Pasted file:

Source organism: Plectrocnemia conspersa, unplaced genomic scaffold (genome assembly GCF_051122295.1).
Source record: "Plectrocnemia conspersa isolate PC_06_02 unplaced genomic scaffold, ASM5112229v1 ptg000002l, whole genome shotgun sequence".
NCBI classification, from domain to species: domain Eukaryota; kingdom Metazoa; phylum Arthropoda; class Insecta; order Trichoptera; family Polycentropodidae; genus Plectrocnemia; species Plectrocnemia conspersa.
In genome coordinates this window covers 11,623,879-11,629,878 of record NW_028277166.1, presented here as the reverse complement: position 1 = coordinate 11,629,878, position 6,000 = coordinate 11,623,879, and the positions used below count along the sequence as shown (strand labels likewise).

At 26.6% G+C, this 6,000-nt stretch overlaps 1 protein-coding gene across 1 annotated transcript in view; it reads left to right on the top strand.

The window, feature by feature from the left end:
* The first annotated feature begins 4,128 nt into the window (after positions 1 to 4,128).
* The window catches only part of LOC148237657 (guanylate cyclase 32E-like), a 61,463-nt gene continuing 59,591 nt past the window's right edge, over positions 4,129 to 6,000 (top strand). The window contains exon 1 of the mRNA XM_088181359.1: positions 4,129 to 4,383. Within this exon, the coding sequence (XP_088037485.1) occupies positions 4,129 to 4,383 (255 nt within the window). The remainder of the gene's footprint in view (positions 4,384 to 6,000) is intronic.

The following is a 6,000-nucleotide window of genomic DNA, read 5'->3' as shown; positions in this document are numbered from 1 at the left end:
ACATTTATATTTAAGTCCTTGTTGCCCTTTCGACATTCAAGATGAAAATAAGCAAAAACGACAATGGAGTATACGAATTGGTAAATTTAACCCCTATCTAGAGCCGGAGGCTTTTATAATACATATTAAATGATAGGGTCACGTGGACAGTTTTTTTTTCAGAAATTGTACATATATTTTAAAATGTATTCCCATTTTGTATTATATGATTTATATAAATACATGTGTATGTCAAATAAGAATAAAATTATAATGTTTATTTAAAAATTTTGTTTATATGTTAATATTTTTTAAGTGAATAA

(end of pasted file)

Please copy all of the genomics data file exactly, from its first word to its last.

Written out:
Source organism: Plectrocnemia conspersa, unplaced genomic scaffold (genome assembly GCF_051122295.1).
Source record: "Plectrocnemia conspersa isolate PC_06_02 unplaced genomic scaffold, ASM5112229v1 ptg000002l, whole genome shotgun sequence".
NCBI classification, from domain to species: domain Eukaryota; kingdom Metazoa; phylum Arthropoda; class Insecta; order Trichoptera; family Polycentropodidae; genus Plectrocnemia; species Plectrocnemia conspersa.
In genome coordinates this window covers 11,623,879-11,629,878 of record NW_028277166.1, presented here as the reverse complement: position 1 = coordinate 11,629,878, position 6,000 = coordinate 11,623,879, and the positions used below count along the sequence as shown (strand labels likewise).

At 26.6% G+C, this 6,000-nt stretch overlaps 1 protein-coding gene across 1 annotated transcript in view; it reads left to right on the top strand.

The window, feature by feature from the left end:
* The first annotated feature begins 4,128 nt into the window (after positions 1 to 4,128).
* The window catches only part of LOC148237657 (guanylate cyclase 32E-like), a 61,463-nt gene continuing 59,591 nt past the window's right edge, over positions 4,129 to 6,000 (top strand). The window contains exon 1 of the mRNA XM_088181359.1: positions 4,129 to 4,383. Within this exon, the coding sequence (XP_088037485.1) occupies positions 4,129 to 4,383 (255 nt within the window). The remainder of the gene's footprint in view (positions 4,384 to 6,000) is intronic.

The following is a 6,000-nucleotide window of genomic DNA, read 5'->3' as shown; positions in this document are numbered from 1 at the left end:
ACATTTATATTTAAGTCCTTGTTGCCCTTTCGACATTCAAGATGAAAATAAGCAAAAACGACAATGGAGTATACGAATTGGTAAATTTAACCCCTATCTAGAGCCGGAGGCTTTTATAATACATATTAAATGATAGGGTCACGTGGACAGTTTTTTTTTCAGAAATTGTACATATATTTTAAAATGTATTCCCATTTTGTATTATATGATTTATATAAATACATGTGTATGTCAAATAAGAATAAAATTATAATGTTTATTTAAAAATTTTGTTTATATGTTAATATTTTTTAAGTGAATAA